Heat oil in large frypan. Sauté onion over medium heat til translucent. Add mushrooms and sauté an additional 5 minutes til mushrooms are cooked. (The recipe says tenderised but this just reminds me of meat too much. I also followed the recipe and just sautéed the onions and mushrooms together but I felt the onions needed more time than the mushrooms – although they were fine in the loaf.)

While the vegetables are sautéing you could dry fry walnuts til they smell roasted. Then process walnuts and sunflower seeds in food processer til coarsely ground.

Mix mushroom mixture, walnut mixture and remaining ingredients. Spoon into a greased loaf tin (mine is 13 x 22cm – it was a silicone one so I didn’t use paper but I usually line a metal loaf tin’s base with baking paper for a nutroast). Press the mixture into the tin with the back of a spoon. Bake in moderate oven for about 45 minutes. Stand 5 minutes. Turn onto serving dish and serve with oatmeal gravy (below)

Oatmeal gravy
(adapted from Leah Leneman)
Serves 4

½ cup fast cooking oats
1 cup warm water
1 tbsp olive oil
1½ tsp promite or other yeast extract
1 tsp Worcestershire Sauce
Soy sauce or salt to taste

Recipe says to put oats, water and oil in food processor and blend thoroughly, then heat in saucepan with flavours til thickened. My oats didn’t really blend much so I think in future I would just put all ingredients in a saucepan, maybe whisk the oil into the liquid, and heat. I think it is better served straight away. Add more water as needed, especially if reheating it.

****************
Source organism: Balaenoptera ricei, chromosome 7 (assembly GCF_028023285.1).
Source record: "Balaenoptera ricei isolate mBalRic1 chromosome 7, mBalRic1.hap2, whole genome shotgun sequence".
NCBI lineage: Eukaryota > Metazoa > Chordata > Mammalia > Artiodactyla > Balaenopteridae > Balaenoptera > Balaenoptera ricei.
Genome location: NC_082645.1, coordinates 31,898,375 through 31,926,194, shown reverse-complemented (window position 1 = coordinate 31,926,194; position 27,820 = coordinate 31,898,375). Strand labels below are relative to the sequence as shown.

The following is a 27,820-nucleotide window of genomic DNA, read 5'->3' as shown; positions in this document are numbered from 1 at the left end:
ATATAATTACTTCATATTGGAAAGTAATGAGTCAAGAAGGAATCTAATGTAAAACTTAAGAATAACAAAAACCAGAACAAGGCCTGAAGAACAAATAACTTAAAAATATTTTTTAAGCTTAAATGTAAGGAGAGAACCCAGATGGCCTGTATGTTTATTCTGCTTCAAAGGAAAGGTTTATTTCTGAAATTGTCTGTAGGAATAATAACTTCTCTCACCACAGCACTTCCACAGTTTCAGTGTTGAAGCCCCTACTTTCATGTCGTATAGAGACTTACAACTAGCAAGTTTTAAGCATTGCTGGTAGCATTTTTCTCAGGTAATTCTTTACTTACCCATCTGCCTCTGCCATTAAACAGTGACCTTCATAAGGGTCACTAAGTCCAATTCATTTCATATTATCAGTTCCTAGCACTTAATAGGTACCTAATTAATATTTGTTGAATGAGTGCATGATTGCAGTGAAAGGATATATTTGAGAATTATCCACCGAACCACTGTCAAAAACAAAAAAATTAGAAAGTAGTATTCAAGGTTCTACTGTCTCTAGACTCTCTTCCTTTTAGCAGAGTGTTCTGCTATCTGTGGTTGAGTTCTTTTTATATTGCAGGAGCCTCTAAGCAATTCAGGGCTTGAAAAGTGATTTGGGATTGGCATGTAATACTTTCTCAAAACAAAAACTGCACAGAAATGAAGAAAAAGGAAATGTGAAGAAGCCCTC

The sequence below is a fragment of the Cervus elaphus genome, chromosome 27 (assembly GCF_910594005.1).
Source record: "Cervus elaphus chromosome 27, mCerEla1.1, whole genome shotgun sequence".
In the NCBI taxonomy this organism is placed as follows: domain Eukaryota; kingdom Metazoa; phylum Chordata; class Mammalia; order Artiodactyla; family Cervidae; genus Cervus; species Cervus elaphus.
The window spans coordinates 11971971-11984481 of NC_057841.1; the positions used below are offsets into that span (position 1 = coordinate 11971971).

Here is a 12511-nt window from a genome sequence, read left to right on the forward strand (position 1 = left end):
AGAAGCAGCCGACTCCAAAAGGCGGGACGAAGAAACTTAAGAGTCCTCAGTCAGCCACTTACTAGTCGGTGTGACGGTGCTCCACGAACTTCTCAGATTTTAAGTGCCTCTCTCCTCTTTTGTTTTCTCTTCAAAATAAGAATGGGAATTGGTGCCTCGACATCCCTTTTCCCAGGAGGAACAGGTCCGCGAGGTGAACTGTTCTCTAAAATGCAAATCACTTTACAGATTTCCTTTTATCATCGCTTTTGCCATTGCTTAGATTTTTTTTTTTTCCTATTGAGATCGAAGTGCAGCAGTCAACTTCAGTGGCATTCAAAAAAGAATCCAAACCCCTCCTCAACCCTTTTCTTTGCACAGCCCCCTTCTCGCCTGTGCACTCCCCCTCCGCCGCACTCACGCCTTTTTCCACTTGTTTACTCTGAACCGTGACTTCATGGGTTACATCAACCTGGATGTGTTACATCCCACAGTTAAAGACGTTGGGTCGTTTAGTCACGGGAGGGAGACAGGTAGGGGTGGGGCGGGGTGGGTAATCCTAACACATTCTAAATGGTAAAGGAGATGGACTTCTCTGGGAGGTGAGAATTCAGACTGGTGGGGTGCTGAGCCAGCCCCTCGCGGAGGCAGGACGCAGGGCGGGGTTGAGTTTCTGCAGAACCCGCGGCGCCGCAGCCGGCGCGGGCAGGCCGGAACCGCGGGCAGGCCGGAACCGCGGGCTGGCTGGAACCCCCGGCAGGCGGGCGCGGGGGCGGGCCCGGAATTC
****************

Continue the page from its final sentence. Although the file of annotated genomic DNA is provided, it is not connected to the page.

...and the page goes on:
On the stereo:
The Good, the Bad and The Queen: The Good the Bad and the Queen

5 comments:

  1. That sounds great!
    I had a mushroom roast in a vegeterian restaurant in Paris and they fried up slices of it and served it with brambleberry sauce, in the same way a meat paté would be. It was a strange combination but quite nice.

    I was just reading your tabouleh entry and was wondering if a spoonful of the pomegranate molasses might not be an interesting dipping sauce for your roast...

    Wishing you a great holiday.

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  2. thanks Spacedlaw - I have some leftover nutroast from christmas so might try it with some pomegranate molasses - great idea!

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  3. Thank you so much for giving the groups of ingredients so I understood how to prepare a vegan AND gluten, tomato & mushroom free Christmas nut roast. I chopped chestnuts and walnuts, mixed in ground sunseeds, flax seeds and almonds, moistened with tofu, minced celery, fresh rosemary & parsley, with stir fried grated carrots, celeriac and onions. Seasoned with Braggs aminos liquid & pepper. My guests loved it.

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  4. Bit concerned about the Worcestershire Sauce - its not usually vegetarian :-(

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  5. Hi Anonymous - if you look around - esp in health food shops - you will find vegetarian worcestershire sauce - or you can make it yourself - the one we have in the house is always vegetarian - fear not!